The Gulf of Mexico, for example, is generally seen as a mature site for oil. But recent advances allowing offshore rigs to drill deeper has led to discoveries since the mid-1990s that have essentially yielded the equivalent of the amount imported from Saudi Arabia, says Ranger. Natural-gas production there has increased fourfold over the same period.
In the Rocky Mountain states – New Mexico, Colorado, Utah, Wyoming, and Montana – the ability to extract natural gas from coal seams and other technological advances mean the region now produces 20 to 25 percent of the nation's gas. That figure could increase to as much as 40 percent by the 2020s.
Until further explorations are made, nobody knows for sure whether the Chukchi lease sale will be equally as productive.
In any case, there's a complicating factor: The lease sale comes as Arctic sea ice has been dwindling at record rates, probably tied to warming caused by climate change. In September, US Geological Survey (USGS) scientists warned that "projected changes in future sea ice conditions, if realized, will result in loss of approximately two-thirds of the world's current polar bear population by the mid 21st century."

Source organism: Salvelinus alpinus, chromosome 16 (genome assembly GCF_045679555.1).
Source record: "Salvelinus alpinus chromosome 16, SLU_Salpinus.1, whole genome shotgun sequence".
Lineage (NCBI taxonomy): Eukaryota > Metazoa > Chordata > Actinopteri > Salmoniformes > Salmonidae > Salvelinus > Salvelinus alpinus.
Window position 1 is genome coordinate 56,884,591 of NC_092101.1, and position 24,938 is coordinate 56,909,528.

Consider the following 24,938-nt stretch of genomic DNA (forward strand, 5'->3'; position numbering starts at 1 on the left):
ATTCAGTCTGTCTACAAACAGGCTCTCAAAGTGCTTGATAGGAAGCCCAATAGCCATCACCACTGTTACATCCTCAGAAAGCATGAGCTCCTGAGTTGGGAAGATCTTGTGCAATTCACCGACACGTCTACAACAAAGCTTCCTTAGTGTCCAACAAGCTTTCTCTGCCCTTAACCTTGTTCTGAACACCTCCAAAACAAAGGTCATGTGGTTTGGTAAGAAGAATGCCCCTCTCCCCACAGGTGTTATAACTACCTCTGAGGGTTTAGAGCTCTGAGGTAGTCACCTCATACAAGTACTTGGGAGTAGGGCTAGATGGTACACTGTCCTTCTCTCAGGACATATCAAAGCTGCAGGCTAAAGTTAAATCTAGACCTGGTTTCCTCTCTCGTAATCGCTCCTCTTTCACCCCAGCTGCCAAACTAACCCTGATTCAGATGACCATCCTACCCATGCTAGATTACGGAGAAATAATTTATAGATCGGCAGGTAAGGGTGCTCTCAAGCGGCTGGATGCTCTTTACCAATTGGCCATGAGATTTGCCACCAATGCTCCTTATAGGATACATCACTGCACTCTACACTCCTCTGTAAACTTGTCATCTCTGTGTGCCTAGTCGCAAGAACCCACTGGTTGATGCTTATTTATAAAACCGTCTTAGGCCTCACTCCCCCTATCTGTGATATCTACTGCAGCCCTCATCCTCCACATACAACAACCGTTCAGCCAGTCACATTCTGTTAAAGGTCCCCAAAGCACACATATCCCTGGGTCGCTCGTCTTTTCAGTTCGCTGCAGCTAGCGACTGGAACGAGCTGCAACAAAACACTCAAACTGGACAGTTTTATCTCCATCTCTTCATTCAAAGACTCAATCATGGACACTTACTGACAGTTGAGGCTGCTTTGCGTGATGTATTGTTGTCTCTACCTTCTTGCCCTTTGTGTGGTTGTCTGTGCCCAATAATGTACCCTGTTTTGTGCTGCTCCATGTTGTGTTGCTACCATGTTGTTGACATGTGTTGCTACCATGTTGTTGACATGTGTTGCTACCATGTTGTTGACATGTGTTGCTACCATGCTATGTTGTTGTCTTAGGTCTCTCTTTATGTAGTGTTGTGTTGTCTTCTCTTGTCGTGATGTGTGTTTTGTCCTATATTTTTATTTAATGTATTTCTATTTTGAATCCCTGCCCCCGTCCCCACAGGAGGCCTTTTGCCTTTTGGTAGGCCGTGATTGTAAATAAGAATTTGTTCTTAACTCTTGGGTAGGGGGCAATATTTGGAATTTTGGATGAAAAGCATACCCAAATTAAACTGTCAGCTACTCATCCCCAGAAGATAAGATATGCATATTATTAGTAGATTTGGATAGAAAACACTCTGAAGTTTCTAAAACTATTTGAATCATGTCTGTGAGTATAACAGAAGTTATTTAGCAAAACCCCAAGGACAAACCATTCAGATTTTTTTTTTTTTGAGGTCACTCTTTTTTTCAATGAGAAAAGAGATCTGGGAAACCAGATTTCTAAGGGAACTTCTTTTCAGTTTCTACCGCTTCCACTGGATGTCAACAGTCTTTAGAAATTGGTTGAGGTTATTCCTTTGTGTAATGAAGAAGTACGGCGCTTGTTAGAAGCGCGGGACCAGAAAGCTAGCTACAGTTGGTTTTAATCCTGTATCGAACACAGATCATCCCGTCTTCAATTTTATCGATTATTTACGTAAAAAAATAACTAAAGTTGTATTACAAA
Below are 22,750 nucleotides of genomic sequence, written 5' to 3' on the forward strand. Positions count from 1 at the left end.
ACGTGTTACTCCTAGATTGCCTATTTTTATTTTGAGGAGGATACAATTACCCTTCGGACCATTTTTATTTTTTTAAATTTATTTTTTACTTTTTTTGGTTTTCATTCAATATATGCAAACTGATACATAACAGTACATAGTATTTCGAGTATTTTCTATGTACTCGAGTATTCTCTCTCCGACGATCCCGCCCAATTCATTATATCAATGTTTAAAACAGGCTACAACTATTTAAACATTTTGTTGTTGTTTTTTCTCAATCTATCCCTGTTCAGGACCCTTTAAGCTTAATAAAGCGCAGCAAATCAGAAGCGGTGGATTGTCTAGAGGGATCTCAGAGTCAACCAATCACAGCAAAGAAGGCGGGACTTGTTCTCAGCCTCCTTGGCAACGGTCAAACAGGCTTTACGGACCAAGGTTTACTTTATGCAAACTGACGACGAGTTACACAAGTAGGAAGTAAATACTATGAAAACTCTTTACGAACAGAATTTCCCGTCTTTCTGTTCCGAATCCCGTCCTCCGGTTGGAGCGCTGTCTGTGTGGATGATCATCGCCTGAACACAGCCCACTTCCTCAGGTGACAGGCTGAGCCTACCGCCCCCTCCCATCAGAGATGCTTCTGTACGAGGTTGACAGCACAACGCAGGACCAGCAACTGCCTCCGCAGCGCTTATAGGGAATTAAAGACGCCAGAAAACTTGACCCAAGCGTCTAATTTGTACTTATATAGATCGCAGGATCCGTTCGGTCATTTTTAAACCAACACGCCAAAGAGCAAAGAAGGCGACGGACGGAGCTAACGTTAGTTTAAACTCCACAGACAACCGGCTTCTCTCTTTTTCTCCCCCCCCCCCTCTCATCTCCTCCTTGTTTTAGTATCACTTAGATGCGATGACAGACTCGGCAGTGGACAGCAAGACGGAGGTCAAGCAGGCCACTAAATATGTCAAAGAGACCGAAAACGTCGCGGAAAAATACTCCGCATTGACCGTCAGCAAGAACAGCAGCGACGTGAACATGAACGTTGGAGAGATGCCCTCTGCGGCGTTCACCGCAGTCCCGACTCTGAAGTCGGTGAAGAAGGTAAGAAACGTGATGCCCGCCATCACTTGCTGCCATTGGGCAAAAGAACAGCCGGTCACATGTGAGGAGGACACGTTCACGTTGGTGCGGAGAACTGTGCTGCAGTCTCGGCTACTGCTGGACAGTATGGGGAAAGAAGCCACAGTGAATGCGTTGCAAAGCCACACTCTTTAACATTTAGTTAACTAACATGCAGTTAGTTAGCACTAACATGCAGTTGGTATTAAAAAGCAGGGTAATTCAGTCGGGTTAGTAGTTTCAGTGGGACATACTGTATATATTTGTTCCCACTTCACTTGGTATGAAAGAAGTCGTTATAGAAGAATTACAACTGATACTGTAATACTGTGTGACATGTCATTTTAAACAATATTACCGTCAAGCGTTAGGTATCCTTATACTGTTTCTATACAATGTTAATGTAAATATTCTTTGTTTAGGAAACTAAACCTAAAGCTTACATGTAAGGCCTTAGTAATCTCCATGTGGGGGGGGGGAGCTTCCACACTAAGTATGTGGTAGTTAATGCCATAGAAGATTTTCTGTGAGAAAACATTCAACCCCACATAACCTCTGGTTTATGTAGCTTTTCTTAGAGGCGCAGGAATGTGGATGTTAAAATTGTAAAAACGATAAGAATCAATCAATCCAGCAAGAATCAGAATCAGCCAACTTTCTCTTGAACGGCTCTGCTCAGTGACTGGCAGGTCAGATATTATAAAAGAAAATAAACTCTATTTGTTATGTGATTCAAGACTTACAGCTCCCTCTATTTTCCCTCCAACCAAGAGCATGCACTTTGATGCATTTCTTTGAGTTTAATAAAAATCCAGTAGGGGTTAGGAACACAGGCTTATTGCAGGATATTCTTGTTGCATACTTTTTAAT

"Because the observed trajectory of Arctic sea ice decline appears to be underestimated by currently available models, this assessment of future polar bear status may be conservative," USGS reported.
All the more reason not to further interfere with polar habitat, environmentalists say, since the bears rely on sea ice for hunting and denning. "The chances for the continued survival of this icon of the Arctic will be greatly diminished if its remaining critical habitat is turned into a vast oil and gas field," says Margaret Williams, managing director of the World Wildlife Fund's Kamchatka and Bering Sea program.